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Topics: Psychometrics, General intelligence factor, Educational psychology Pages: 11 (1043 words) Published: January 30, 2014
Abstract Reasoning—Practice Test 1

Psychometric Success

Abstract
Reasoning
Practice Test 1

Authors:

Paul Newton
Helen Bristoll
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Abstract Reasoning—Practice Test 1

T

he aptitudes and abilities measured by verbal and numeric reasoning tests can easily be related to real world tasks and jobs, as many jobs require some degree

of skill with words and numbers. Abstract reasoning tests on the other hand, seem to consist of questions which have little or no application in the real world. Yet these types of question appear in most graduate and management aptitude tests. Why is this?

Abstract reasoning tests date back to the research done by the psychologist Charles Spearman in the 1920’s. Spearman used a statistical technique called factor analysis to examine relationships between people’s scores on different types of intelligence tests.

He concluded that people who do well on some intelligence tests also do well on others (e.g. vocabulary, mathematics, spatial abilities). Conversely, if people do poorly on an intelligence test, they also tended to do poorly on other intellectual tests. This led him to believe that there are one or more factors that are common to all intellectual tasks.

As a result of this research Spearman developed a two-factor theory of intelligence.

s
Mechanical

s
Verbal

g

Numerical
s

s
Spatial

g - General Ability
s - Specific Abilities

As the diagram shows, Spearman said that intelligence is mainly made up of ‘g’, with bright people having a lot, and dull people having less. Spearman defined ‘g’ as: “the innate ability to perceive relationships and educe co-relationships”

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Abstract Reasoning—Practice Test 1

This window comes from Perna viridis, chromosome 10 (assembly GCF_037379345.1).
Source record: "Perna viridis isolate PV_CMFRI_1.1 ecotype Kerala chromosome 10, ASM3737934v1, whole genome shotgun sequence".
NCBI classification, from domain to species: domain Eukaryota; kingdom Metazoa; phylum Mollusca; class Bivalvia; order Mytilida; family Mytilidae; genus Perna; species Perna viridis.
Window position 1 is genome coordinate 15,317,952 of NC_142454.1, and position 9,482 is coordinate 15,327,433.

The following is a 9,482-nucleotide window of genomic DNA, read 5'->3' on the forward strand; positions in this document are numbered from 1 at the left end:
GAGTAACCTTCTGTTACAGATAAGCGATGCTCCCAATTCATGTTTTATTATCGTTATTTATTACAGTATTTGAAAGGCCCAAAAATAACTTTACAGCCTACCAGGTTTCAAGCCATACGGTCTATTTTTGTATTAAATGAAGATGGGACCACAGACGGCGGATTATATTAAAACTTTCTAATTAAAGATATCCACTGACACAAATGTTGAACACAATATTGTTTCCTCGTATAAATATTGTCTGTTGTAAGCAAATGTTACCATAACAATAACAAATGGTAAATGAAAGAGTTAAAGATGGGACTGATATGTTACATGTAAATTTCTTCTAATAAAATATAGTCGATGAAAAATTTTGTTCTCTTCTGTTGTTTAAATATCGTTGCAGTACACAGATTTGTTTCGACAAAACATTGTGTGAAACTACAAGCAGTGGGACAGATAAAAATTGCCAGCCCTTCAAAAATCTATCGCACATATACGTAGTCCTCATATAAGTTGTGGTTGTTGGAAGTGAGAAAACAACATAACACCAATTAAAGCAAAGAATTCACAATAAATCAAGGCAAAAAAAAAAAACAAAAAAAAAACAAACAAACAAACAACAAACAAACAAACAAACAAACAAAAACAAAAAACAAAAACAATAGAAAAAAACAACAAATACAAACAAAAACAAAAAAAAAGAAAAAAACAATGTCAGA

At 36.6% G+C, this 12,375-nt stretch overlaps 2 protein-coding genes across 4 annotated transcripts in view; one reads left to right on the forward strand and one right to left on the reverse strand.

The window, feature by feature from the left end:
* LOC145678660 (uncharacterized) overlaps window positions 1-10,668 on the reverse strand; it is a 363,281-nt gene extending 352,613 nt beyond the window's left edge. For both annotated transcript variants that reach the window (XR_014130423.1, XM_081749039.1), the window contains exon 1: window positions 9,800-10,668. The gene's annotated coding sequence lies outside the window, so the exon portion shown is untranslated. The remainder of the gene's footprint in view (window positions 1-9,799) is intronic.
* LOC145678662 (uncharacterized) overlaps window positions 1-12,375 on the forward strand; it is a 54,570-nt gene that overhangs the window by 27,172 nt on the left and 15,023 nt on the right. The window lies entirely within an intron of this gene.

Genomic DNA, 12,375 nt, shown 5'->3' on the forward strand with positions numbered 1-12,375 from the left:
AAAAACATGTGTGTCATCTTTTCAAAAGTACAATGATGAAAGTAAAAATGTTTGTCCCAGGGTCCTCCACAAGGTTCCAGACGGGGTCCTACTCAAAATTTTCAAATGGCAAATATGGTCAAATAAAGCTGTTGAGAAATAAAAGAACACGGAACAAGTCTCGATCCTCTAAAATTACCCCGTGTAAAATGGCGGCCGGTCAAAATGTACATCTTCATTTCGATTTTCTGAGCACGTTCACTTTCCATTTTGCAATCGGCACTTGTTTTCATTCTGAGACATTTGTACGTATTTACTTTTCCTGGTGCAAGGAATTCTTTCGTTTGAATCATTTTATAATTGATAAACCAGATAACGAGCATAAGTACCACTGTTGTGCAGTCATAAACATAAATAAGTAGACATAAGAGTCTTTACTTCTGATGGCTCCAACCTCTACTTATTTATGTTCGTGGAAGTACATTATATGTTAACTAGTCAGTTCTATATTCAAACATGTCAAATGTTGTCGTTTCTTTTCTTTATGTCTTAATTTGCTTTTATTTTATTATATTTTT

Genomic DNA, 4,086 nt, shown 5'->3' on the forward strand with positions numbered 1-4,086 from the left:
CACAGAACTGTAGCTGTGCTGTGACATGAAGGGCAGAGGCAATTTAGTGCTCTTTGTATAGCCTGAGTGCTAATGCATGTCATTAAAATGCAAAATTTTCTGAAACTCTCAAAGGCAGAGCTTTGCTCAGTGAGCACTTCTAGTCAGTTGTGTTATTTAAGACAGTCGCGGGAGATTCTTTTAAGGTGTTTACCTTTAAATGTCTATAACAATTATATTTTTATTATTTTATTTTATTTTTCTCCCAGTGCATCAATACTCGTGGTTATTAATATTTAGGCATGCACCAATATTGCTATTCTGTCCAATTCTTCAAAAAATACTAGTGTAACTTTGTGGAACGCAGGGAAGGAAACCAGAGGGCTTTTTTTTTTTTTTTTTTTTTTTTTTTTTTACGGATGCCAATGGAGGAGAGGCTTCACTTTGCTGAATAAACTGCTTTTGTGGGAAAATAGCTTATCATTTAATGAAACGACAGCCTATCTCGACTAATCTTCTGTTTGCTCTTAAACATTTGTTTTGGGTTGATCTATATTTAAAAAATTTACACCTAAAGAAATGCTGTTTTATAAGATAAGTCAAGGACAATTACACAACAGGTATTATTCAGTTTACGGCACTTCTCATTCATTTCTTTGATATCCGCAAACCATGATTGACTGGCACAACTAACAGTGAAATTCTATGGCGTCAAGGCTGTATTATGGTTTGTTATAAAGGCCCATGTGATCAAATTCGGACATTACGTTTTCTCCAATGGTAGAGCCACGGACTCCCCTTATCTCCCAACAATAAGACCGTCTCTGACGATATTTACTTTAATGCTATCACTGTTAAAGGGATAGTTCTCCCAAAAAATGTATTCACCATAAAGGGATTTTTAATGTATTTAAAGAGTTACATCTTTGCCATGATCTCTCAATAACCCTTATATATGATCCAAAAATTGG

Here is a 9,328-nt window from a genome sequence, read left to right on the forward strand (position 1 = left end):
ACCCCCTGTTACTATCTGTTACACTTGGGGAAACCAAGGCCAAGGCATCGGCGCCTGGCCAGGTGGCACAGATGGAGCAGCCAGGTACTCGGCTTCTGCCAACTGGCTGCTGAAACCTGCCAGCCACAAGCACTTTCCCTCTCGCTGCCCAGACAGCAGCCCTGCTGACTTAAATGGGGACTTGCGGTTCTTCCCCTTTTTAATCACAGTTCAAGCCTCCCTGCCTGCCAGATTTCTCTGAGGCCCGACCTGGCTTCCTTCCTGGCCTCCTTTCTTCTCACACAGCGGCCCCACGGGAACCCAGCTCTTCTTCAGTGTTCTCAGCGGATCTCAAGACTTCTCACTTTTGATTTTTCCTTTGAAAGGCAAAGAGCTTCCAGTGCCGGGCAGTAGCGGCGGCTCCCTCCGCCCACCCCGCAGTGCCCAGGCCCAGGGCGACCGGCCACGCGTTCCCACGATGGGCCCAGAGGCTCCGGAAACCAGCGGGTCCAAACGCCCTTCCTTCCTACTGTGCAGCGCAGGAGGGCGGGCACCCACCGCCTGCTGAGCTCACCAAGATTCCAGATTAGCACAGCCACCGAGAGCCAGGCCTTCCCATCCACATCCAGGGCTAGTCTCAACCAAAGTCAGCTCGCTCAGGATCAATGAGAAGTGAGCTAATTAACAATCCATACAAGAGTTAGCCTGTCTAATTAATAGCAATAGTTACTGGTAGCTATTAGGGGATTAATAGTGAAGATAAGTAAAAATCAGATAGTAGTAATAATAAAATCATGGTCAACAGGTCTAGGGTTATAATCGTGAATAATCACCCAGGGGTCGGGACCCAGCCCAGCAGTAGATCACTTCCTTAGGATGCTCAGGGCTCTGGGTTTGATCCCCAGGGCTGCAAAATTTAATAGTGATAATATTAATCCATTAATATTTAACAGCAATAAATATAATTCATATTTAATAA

If we replace the word ‘educe’ with ‘work out’ then you can see why abstract reasoning questions are seen to be a good measure of general intelligence, as they test your ability to perceive relationships and then to work out any co-relationships without you requiring any knowledge of language or mathematics.

Abstract reasoning tests use diagrams, symbols or shapes instead of words or numbers. They involve identifying the underlying logic of a pattern and then determining the solution. Because they are visual questions and are independent of language and mathematical ability, they are considered to be an accurate indicator of your general intellectual ability as well as being ‘culturally fair’.

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Abstract Reasoning—Practice Test 1

Test 1—25 Questions
Answer as many questions as you can in 20 minutes. Circle the letter on the right which corresponds to the correct answer.
1) Which figure completes the series?

A B C D
2) Which figure completes the series?

A B C D
3) Which figure completes the series?

A B C D
4) Which figure completes the series?

A B C D

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Abstract Reasoning—Practice Test 1

5) Which figure completes the series?

A B C D
6) Which figure completes the statement?

A B C D
7) Which figure completes the statement?

A B C D
8) Which figure completes the statement?

A B C D

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Abstract Reasoning—Practice Test 1

9) Which figure completes the statement?

A B C D
10) Which figure completes the statement?

A B C D
11) Which figure is the odd one out?

A B C D E
12) Which figure is the odd one out?

A B C D E
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Abstract Reasoning—Practice Test 1

13) Which figure is the odd one out?

A B C D E
14) Which figure is the odd one out?

A B C D E
15) Which figure is the odd one out?

A B C D E
16) Which figure completes the series?

A B C D

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Abstract Reasoning—Practice Test 1

17) Which...
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